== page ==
What could go wrong?

The State of Oregon threw $100 million at some new computer software to run the unemployment system. Guess how it's going.

"Their phone lines are busy for the entire business day for 2-and-a-half days," said Kier. "Those are not people having a hard time learning a new system. Those are people telling you the system does not work. It's broken."...

Another Oregonian who wishes to remain anonymous said he spent 10 hours on the phone trying to receive benefits. He said this problem also only started for him after the update.

"Monday, I had spent about three hours trying to contact them on hold. Tuesday, I spent about three hours on hold in the morning, and then, four hours in the afternoon," he said. 

I wonder how long it will be before somebody hacks into the new system and steals everbody's identity.  I hope the state does better in that department than it did over at the DMV. This year lots of Oregonians are hearing from the IRS that there are people trying to hijack their tax accounts. Could last year's DMV breach have something to do with it? We'll probably never know for certain. But the whole tech thing in Salem sure seems cursed.


  1. The major problem with a government bidding system isn’t finding the company with the low bid. It’s having the specs designed and the selection made by competent staff. Key word is competent.

    1. Yeah, it turns out that if you treat anyone working for government as if they have an infectious disease and deserve nothing but contempt, those who can grab higher paying gigs in industry find it pretty easy to make the choice to work in industry and the public gets left with mostly those folks who couldn’t get a bigger gig on Broadway. Makes it hard for public agencies to find those competent folks. The war toys parts of government has less of this problem because the really big toys are government gigs only; but IT is pervasive and jobs in IT are available anywhere.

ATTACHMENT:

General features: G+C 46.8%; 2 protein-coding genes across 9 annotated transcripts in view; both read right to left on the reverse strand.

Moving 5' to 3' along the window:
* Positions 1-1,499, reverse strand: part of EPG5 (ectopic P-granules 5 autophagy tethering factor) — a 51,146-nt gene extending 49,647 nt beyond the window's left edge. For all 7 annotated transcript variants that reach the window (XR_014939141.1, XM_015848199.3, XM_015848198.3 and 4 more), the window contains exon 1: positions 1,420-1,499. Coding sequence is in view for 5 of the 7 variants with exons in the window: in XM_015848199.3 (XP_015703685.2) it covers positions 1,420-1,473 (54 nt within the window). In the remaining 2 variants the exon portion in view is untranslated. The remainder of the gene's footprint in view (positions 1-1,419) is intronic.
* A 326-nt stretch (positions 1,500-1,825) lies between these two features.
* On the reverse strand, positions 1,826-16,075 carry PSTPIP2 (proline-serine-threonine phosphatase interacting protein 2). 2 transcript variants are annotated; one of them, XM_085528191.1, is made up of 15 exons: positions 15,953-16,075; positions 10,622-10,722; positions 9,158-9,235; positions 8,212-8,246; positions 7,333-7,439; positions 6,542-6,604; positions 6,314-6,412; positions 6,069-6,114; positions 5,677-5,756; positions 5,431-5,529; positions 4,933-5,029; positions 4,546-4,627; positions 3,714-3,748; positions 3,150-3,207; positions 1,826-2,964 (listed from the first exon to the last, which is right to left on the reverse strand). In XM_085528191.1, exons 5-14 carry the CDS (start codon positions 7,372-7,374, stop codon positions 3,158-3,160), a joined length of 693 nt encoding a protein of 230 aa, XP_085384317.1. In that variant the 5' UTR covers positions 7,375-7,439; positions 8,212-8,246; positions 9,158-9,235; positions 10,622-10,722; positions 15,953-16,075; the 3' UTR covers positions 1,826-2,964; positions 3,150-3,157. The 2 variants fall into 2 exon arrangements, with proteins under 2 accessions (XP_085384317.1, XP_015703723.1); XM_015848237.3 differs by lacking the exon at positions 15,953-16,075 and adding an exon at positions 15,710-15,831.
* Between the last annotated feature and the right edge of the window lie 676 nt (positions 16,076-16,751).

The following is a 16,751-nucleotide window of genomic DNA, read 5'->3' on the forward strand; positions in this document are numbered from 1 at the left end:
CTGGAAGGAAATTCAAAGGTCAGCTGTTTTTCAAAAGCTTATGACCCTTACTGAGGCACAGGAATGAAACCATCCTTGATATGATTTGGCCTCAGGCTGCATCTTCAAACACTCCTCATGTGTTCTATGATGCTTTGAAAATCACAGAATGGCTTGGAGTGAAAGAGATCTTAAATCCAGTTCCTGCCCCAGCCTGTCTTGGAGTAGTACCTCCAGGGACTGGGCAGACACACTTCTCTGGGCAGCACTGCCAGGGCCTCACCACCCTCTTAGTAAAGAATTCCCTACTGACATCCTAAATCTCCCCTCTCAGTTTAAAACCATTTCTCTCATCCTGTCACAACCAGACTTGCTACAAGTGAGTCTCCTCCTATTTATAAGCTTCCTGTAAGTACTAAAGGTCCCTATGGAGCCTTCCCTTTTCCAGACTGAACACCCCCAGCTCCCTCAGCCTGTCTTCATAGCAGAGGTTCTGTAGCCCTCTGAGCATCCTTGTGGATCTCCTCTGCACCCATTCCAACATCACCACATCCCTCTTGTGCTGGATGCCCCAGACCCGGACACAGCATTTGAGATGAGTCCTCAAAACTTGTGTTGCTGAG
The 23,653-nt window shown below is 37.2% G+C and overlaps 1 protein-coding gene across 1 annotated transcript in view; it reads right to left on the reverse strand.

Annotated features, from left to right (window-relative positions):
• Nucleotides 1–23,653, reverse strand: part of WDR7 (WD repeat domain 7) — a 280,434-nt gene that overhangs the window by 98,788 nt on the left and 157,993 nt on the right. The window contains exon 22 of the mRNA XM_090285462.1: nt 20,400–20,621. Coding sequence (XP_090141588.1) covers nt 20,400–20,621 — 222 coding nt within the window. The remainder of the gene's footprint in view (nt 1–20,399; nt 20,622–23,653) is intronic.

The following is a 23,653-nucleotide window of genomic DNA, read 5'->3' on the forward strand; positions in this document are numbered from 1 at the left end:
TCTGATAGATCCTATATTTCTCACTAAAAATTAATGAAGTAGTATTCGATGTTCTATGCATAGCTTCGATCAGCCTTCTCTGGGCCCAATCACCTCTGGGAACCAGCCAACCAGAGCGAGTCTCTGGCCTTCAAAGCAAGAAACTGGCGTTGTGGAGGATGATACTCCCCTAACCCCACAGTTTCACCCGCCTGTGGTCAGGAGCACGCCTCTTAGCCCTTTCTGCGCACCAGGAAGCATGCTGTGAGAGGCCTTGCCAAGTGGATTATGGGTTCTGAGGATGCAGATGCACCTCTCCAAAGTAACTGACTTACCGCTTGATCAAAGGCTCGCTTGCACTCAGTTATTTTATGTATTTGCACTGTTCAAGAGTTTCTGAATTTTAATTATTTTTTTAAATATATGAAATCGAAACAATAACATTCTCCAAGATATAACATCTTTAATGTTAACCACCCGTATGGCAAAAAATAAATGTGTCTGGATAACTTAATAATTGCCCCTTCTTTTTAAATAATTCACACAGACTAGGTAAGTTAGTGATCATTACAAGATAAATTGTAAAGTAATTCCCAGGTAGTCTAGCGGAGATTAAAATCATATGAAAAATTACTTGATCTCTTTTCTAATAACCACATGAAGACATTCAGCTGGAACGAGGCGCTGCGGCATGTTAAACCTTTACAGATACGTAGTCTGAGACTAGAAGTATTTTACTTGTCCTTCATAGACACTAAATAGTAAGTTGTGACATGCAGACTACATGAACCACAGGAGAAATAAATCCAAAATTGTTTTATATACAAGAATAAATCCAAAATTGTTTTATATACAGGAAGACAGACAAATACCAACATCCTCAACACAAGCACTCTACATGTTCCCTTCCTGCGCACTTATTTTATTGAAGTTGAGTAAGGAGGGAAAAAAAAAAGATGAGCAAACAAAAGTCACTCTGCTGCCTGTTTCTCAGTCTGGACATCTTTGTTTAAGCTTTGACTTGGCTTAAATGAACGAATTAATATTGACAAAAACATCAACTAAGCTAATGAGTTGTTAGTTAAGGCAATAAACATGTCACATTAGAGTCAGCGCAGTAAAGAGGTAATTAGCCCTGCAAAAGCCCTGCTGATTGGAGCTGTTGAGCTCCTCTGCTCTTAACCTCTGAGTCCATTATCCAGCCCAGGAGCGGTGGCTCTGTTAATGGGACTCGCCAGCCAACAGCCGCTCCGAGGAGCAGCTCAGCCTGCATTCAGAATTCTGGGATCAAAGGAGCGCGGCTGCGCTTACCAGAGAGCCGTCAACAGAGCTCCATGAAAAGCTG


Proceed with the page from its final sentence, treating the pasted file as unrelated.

Oregon is persistently crippled in IT systems and acquisitions because it’s a small, small buyer fish in a sea of massive buyers and a lot of sharks who know how to prey on the small fish who lack the technical and legal chops to defend themselves.

    2. This isn't a small dollar issue. We're commenting on a $100 million dollar agreement. My team recently got a $450k+ IT project with the city.

      I sell IT services and what I've observed over and over again from Oregon, Portland, Multnomah County, and even City of Seattle and King County - they all have a crazy idea that no off the shelf software will ever work for their requirements.

      Like, I helped a suburb in Portland implement a new analytics tool for budget forecasting. We ported the old system (mostly excel spreadsheets) to the new system and called it good, took under a month and was delivered on time under budget. Wham, bam, finished.

      Portland doesn't want to port a old system, they need to go into a discovery phase and a change management process for 6 months. Meetings get delayed, staff become unavailable, nothing seems to be a priority. They never want an affordable $20k option when you can request $1.8 million dollars and spend it over 2 years.

      If you really want to see the mess, figure out how long it took for each municipality to adopt Office 365. Portland started in 2015 and forecasted it to take 5 years, and I think today it's still technically on-going. The guy leading the O365 migration at City of Seattle explain to me that nothing the city does is comparable to any other city, so everything has to be done from scratch. Yet, they were taking notes from Portland and using it as a model.

      It's incompetence and corruption, not small dollars.

  2. They've wasted decades not modernizing so the updates are nearly impossible to pull off without scrappy and starting over.


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